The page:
Technology has shaped all future plans for businesses over a couple of decades. Parallel side, the changing nature of corporate world is also having deep impact upon companies. Procurement too is not untouched from these changes, but the question is how?
We have been seeing over the years that procurement executives keep on surveying and conducting researches that the function continues to transform itself but it will have to adapt to these wider changes if it wants to continue to deliver.
On the executive side, we explore the budgeting and resource allocation plans for next year as well as the transformational intentions of functional leaders. In the past, we have seen the sourcing and negotiation aspect of the function diminish as CPOs commit more resource to more strategically valuable activities like SRM.
The role of intelligence though is becoming more increasingly integral to buyers. Not only old data, but also information that possess predictive capability. The power of the crowd to unlock concrete forecasts about the future is a key means to add real impactful data into buyer’s plans.
Where will Procurement be in 2017?
The function has changed lot over the past few decades and this has been evident in the last ten years. Procurement chiefs have long sought to move out of the shadows of the back office to stop being known for buying paper clips and staplers, and instead be known more for the value they can add in terms of reduced risk, new product innovations and greater analytical insight into the supply chain.
But what next? There has to be something. What will we be talking about for the next ten years?
There will be risk. Given the devaluation of sterling following the UK’s decision to leave the European Union, economic vagueness is unlikely to disappear anytime soon, especially while the UK’s future relationship with EU remains unclear. Supply chains that have enjoyed tariff-free trade for years will break, perhaps pushing more companies to localise their supply chains.
Sustainability will be a greater priority. Governments and consumers will call on businesses to make their products more sustainable and that pressure will filter through to procurement to drive improved performance along the supply chain.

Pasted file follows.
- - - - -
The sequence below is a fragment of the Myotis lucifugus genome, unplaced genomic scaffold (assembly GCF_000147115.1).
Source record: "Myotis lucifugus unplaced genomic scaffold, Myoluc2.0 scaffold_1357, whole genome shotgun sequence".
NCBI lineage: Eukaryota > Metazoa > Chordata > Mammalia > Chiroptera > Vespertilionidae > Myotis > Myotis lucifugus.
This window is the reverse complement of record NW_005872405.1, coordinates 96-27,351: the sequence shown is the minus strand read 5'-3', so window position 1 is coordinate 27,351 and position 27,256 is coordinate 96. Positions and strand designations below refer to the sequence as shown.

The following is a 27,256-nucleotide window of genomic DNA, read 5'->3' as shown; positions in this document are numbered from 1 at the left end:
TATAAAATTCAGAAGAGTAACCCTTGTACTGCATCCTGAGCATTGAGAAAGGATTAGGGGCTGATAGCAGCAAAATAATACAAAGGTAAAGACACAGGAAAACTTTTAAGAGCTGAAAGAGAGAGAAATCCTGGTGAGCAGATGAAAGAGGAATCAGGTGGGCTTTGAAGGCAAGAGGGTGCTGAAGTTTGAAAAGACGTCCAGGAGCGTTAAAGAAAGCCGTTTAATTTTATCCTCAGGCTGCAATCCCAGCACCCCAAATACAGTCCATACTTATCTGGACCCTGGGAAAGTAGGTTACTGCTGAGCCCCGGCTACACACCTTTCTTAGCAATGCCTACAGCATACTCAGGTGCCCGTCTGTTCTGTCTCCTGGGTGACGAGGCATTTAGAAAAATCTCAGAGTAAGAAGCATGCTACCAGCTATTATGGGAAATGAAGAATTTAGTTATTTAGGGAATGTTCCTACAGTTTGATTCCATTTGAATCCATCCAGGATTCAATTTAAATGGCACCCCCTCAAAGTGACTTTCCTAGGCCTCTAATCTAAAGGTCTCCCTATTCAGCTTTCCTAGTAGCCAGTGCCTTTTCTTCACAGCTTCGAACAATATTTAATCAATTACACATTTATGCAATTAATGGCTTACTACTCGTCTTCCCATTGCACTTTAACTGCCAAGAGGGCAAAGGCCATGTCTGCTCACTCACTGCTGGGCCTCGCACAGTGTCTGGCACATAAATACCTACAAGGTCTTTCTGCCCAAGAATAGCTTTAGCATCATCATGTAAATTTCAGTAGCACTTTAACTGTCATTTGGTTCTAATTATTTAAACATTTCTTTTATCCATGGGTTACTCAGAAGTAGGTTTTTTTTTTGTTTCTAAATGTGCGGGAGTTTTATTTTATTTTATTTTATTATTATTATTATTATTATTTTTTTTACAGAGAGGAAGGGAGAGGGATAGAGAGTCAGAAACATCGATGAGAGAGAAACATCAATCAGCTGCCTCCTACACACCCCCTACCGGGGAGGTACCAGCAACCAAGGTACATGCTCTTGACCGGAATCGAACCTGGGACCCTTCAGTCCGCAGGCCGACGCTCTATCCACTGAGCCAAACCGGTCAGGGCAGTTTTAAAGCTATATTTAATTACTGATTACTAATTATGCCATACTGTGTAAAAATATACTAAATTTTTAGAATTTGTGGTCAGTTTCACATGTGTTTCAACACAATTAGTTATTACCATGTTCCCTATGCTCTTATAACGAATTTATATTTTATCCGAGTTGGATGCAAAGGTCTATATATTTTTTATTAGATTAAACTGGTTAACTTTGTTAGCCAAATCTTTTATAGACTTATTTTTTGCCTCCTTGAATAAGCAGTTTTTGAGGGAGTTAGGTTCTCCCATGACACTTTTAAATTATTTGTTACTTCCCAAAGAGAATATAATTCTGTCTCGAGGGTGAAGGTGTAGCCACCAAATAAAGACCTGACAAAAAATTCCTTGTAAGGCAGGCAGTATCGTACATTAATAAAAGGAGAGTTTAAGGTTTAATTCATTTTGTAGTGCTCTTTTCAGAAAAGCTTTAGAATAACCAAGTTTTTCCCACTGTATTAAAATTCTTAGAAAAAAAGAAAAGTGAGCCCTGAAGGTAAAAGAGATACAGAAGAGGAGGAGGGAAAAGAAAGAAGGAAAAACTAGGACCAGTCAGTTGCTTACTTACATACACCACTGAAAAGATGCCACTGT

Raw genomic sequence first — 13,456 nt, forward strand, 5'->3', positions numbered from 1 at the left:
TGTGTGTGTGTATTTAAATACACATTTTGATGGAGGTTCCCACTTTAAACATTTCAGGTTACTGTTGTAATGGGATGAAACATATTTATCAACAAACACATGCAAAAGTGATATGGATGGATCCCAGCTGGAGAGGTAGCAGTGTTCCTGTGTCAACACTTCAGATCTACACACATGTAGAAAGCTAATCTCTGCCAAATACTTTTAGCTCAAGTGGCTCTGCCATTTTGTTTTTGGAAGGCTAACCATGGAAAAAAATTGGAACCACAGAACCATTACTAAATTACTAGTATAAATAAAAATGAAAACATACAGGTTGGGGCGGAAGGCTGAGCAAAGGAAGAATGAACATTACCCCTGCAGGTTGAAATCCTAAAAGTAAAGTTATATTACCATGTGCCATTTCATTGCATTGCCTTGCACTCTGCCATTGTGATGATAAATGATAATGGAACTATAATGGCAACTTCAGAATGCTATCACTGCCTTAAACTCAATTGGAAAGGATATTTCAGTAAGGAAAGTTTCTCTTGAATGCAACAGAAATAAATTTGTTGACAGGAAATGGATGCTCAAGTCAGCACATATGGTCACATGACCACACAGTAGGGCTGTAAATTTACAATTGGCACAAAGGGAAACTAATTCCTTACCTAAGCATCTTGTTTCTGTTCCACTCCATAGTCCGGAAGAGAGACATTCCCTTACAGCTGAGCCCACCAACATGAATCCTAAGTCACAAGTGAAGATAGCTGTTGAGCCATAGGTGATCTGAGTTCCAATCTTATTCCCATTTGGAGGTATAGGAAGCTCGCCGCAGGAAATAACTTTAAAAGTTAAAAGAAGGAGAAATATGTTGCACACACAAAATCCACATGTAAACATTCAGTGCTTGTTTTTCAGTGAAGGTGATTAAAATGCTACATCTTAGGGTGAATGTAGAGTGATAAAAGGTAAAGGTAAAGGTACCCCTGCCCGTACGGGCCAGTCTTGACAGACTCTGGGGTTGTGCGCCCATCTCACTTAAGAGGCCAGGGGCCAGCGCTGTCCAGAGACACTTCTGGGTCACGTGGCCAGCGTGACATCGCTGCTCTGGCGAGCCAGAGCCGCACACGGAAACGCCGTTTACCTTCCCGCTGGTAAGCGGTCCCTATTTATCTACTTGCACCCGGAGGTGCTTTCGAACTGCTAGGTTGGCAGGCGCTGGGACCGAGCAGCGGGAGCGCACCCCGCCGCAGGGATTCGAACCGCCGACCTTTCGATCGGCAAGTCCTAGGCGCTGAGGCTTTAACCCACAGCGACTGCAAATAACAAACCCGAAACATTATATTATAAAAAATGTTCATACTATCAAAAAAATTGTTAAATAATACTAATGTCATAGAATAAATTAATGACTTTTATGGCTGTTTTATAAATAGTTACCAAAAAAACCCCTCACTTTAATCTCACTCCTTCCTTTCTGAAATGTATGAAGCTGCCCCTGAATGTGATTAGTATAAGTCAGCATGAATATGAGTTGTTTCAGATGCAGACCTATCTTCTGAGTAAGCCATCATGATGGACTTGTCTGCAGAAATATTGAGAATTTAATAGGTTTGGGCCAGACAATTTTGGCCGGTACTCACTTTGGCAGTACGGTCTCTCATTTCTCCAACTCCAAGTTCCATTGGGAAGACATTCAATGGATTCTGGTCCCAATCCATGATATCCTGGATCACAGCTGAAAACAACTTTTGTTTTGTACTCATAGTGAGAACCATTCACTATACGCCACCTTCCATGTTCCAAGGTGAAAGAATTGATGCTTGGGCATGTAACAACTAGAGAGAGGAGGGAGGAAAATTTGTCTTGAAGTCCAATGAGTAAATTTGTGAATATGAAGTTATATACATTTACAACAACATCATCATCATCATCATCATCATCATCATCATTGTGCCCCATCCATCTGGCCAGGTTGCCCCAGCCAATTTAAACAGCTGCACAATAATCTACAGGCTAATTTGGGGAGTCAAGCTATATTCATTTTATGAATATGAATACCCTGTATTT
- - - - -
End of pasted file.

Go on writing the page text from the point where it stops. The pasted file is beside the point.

There will also be a thrust to drive more value out of the supply base. That will no doubt centre on working with suppliers to develop new innovations.
Procurement’s job will always be to reduce costs. But if it drops the focus on the wider value it can add, then it will quickly loose the position it has established within the business as well as put at risk the relationship it has created with the suppliers.
Time to reward Suppliers?
As we move into 2017, it is the ideal time for procurement to examine and explore new ideas. While it is often said that procurement doesn’t get the recognition it deserves within the business, and same goes for the suppliers as well. It is the time for procurement to recognize and reward the important work suppliers do and reap the rewards from that recognition.
2016: Tough time for Suppliers
2016 has been a year of global economic uncertainty and there is not denying the fact that that has filtered through the supply chain. Payment delays have continued with some suppliers waiting around some 100 days to get paid, as businesses try to keep cash flows in a healthy state. Meanwhile there has been a succession of high profile CSR issues with factories found to be violating labor rights across the world.
For suppliers, there are obvious benefits. Offering rewards can act as an incentive to their work and gives a sense of appreciation, no doubt!
While for procurement, incentivising suppliers can encourage them to work harder and bring more innovation to the business if there is a potential worth an award. In rewarding its supply base, procurement implants supplier loyalty and also has a higher opportunity of analyzing and evaluating supplier efforts, giving greater insight into the supply chain and a higher understanding of any issue it may be facing.
It is impossible to give out an award to every single supplier, but the opportunity can have a marked impact on relationships and be a win for both the parties!